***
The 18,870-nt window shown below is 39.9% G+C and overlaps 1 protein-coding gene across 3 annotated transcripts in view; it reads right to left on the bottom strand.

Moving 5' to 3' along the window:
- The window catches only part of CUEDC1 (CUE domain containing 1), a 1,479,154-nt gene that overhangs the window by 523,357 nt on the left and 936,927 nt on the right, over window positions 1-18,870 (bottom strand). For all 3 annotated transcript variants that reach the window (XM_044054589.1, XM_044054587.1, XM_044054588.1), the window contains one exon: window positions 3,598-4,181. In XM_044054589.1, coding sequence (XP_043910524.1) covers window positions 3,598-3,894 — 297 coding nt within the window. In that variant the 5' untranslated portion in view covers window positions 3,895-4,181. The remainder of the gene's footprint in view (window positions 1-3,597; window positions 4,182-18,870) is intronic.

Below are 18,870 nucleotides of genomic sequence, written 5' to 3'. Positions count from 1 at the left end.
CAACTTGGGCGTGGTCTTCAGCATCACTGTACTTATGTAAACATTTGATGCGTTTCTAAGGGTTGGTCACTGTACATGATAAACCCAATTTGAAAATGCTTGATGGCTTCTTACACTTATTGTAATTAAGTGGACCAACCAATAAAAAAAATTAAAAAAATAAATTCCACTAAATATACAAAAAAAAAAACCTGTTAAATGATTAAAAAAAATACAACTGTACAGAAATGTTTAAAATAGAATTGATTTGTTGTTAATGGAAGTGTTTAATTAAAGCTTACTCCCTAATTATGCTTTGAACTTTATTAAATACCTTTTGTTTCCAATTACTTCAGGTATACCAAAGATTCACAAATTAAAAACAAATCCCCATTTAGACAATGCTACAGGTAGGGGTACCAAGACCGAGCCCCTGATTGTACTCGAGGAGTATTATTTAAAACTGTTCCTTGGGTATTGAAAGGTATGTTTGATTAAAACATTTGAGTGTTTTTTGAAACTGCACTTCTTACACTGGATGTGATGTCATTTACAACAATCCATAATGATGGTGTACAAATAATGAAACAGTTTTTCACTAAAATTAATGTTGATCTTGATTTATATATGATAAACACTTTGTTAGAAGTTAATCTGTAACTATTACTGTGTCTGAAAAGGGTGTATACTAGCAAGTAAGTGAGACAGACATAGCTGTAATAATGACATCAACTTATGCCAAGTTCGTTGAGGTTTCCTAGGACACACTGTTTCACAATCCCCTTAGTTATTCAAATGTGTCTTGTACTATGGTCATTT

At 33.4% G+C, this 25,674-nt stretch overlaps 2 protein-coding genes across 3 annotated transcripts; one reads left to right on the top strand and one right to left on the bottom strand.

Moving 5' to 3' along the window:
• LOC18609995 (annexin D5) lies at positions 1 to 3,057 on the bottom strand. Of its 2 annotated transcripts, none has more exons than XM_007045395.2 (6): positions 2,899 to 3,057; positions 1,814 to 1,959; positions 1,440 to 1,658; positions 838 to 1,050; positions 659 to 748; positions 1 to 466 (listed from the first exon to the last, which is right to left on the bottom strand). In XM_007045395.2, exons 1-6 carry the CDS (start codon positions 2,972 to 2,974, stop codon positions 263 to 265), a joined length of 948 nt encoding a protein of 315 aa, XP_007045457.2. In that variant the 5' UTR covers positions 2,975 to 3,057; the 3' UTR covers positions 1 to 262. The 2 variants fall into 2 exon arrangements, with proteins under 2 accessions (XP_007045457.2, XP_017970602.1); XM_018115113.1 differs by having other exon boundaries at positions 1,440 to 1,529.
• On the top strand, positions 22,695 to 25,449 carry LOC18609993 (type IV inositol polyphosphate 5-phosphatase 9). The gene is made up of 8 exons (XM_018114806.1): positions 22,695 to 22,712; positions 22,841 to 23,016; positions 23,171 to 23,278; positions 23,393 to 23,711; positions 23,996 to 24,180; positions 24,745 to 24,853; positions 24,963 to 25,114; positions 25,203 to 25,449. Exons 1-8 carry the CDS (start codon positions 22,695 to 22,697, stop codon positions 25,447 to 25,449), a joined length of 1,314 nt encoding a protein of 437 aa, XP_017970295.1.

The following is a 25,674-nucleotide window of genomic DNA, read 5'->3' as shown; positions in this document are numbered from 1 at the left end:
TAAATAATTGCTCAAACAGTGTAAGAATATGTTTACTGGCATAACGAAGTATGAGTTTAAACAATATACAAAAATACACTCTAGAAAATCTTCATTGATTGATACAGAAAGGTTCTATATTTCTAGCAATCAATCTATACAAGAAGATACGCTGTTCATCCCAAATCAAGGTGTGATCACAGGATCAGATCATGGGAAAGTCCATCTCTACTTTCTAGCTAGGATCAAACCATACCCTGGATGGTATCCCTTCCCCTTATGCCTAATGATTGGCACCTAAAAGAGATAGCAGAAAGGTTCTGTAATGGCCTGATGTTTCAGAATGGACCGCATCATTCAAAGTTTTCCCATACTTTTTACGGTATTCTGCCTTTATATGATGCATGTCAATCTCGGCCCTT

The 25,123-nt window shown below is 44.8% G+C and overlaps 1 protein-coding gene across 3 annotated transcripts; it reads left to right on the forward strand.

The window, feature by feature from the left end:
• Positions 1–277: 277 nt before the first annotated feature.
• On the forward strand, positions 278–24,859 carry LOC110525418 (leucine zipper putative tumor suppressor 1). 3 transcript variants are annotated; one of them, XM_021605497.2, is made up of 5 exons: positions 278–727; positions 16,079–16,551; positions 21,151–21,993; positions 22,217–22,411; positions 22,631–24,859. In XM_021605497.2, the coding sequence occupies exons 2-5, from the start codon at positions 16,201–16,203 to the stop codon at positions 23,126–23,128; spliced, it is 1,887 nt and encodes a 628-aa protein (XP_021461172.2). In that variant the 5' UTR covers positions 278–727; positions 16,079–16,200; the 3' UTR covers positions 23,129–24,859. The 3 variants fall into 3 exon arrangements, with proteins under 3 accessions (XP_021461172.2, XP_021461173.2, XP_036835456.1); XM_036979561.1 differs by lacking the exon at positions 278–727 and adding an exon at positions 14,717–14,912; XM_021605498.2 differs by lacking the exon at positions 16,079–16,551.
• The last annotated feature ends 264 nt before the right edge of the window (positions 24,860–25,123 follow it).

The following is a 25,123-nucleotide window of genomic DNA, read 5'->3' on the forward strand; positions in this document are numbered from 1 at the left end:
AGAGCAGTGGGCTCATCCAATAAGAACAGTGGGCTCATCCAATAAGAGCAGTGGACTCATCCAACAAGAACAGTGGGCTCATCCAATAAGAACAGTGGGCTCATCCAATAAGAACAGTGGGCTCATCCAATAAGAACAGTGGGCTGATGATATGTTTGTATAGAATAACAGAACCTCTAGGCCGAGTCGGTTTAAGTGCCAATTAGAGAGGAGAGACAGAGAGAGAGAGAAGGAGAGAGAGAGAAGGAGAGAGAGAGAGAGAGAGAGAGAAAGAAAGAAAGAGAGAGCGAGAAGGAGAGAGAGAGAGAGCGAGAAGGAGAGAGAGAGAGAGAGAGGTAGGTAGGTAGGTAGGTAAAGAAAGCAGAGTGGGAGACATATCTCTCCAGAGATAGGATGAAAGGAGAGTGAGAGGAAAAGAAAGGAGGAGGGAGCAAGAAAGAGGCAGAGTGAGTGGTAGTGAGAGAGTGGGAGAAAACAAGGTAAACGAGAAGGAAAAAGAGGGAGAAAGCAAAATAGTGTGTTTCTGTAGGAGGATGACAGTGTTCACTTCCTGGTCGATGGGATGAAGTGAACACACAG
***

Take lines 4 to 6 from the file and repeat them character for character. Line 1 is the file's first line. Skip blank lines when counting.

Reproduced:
Below are 18,870 nucleotides of genomic sequence, written 5' to 3'. Positions count from 1 at the left end.
CAACTTGGGCGTGGTCTTCAGCATCACTGTACTTATGTAAACATTTGATGCGTTTCTAAGGGTTGGTCACTGTACATGATAAACCCAATTTGAAAATGCTTGATGGCTTCTTACACTTATTGTAATTAAGTGGACCAACCAATAAAAAAAATTAAAAAAATAAATTCCACTAAATATACAAAAAAAAAAACCTGTTAAATGATTAAAAAAAATACAACTGTACAGAAATGTTTAAAATAGAATTGATTTGTTGTTAATGGAAGTGTTTAATTAAAGCTTACTCCCTAATTATGCTTTGAACTTTATTAAATACCTTTTGTTTCCAATTACTTCAGGTATACCAAAGATTCACAAATTAAAAACAAATCCCCATTTAGACAATGCTACAGGTAGGGGTACCAAGACCGAGCCCCTGATTGTACTCGAGGAGTATTATTTAAAACTGTTCCTTGGGTATTGAAAGGTATGTTTGATTAAAACATTTGAGTGTTTTTTGAAACTGCACTTCTTACACTGGATGTGATGTCATTTACAACAATCCATAATGATGGTGTACAAATAATGAAACAGTTTTTCACTAAAATTAATGTTGATCTTGATTTATATATGATAAACACTTTGTTAGAAGTTAATCTGTAACTATTACTGTGTCTGAAAAGGGTGTATACTAGCAAGTAAGTGAGACAGACATAGCTGTAATAATGACATCAACTTATGCCAAGTTCGTTGAGGTTTCCTAGGACACACTGTTTCACAATCCCCTTAGTTATTCAAATGTGTCTTGTACTATGGTCATTT

At 33.4% G+C, this 25,674-nt stretch overlaps 2 protein-coding genes across 3 annotated transcripts; one reads left to right on the top strand and one right to left on the bottom strand.